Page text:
Battle for Bathside - inquiry opens

THE arguments for and against a multi-million pound container port have been aired on the first day of a public inquiry.The battle for Bathside Bay in Harwich began with objectors and supporters of the massive project presenting their views to inquiry chairman Ken Smith.

THE arguments for and against a multi-million pound container port have been aired on the first day of a public inquiry.

The battle for Bathside Bay in Harwich began with objectors and supporters of the massive project presenting their views to inquiry chairman Ken Smith.

Hutchison Ports (UK) Limited (HPUK) wants to expand Harwich International Port and create Harwich International Container Terminal in adjoining Bathside Bay.

The plans, which were first revealed in October 2000, have divided the town


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with opponents and supporters of the scheme fiercely fighting their corners.

If the scheme goes ahead, the expansion would mean a further 1,400m of quay, 11 ship-to-shore gantry cranes and capacity to deal with the largest container ships.

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The public inquiry at the Trade Car Services building off Stour Road, Harwich, is expected to last five months.

Both sides were given a boost yesterdaywith the news that the Government had turned down an application for a container terminal at Dibden Bay near Southampton. After a public inquiry an inspector recommended the scheme be refused and this was backed by Transport Minister Tony McNulty.

The failure of the application could mean more chance of success in Harwich

as the Government accepts additional container capacity is needed.

However, the scheme was turned down largely due to the environmantal impact it would have had on the area.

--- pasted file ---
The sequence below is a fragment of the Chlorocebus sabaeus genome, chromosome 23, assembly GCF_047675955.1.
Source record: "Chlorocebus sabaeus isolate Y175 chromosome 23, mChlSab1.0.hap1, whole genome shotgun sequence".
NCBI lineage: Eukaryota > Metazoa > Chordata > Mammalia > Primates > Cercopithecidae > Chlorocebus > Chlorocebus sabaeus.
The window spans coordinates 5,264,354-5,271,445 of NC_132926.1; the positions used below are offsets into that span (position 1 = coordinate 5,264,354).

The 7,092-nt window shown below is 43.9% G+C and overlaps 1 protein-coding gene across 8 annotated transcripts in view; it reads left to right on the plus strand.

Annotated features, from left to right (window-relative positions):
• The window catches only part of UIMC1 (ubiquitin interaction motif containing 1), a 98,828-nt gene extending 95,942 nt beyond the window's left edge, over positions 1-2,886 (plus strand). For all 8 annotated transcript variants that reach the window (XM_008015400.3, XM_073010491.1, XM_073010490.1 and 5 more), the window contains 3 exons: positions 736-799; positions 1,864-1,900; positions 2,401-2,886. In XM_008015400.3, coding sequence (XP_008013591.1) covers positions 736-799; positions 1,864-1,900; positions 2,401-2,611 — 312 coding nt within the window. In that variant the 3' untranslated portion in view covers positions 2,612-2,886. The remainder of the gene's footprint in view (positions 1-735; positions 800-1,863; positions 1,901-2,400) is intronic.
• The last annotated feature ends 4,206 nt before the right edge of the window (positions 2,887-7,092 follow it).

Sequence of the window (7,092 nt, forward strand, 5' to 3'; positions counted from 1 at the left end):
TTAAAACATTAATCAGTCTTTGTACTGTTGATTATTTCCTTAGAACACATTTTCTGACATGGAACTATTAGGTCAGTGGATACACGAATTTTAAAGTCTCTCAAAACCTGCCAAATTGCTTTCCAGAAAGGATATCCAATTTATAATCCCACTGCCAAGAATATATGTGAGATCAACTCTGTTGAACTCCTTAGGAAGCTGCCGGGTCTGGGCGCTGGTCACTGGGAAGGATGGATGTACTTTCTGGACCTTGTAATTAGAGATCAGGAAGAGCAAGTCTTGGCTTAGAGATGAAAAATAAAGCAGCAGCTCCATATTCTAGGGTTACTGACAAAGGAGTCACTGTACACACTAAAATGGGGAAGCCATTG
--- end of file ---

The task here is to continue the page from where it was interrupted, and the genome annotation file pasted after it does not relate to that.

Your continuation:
In an opening statement to the inquiry Timothy Straker, QC,on behalf

of HPUK, said extra container port capacity was needed in the UK to meet

future economic demand.

"Every proposed port development must be justified on its own merits and the

promotors take the view that this proposal has substantial merit and can be

justified on its own merits," he said.

"As a proposal the container terminal cannot be seriously criticised, it is

plainly of quality. Furthermore it is exceptionally well located for the purpose to be served and the need required to be met."

The inquiry was told that both Tendring District Council and Essex County

Council supported the proposal subject to certain conditions, which included

a proper evaluation of the environmental concerns.

John Hobson, QC, representing Essex County Council, said the council was

concerned there was no strategic policy framework set out by the Government

to guide the decision making about container ports.

"There is some concern that in disregard to Essex County Council's plea the

Government has apparently chosen to reach a decision on Dibden Bay on an

individual basis.

"Obviously that decision will have to be considered very carefully to see whether it does fill the policy vaccum by providing clarification of the Government's position regarding national need, where and how it should be meet," he said.

Both Essex County Council and the Highways Agency voiced concerns about the safety of the A120 with extra port traffic and called on HPUK to fund

improvement work.

Harwich and Dovercourt Sailing Club would be moved from its current home in Gas House Creek to a small boat harbour created if the port expansion goes

ahead.

Graham Wright, speaking for the club, said it would be "very happy" to be housed there but the time between the old site being taken over and the

club being rehoused should not be too long or the viability of the club would be challenged.

"The small boat harbour should be constructed first," he said.

Jenni Meredithspeaking for Residents Against Port Expansion (RAPE), said the development would impact on residents on both sides of the River Stour.

"The noise pollution is going to change the whole character of the area,"

she said. "Light pollution has the potential to cause sleep deprivation and

chronic stress.

"The visual intrusion of 40ft cranes towering over historic buildings would

give an industrial backdrop to the conservation areas of Harwich and

Dovercourt."

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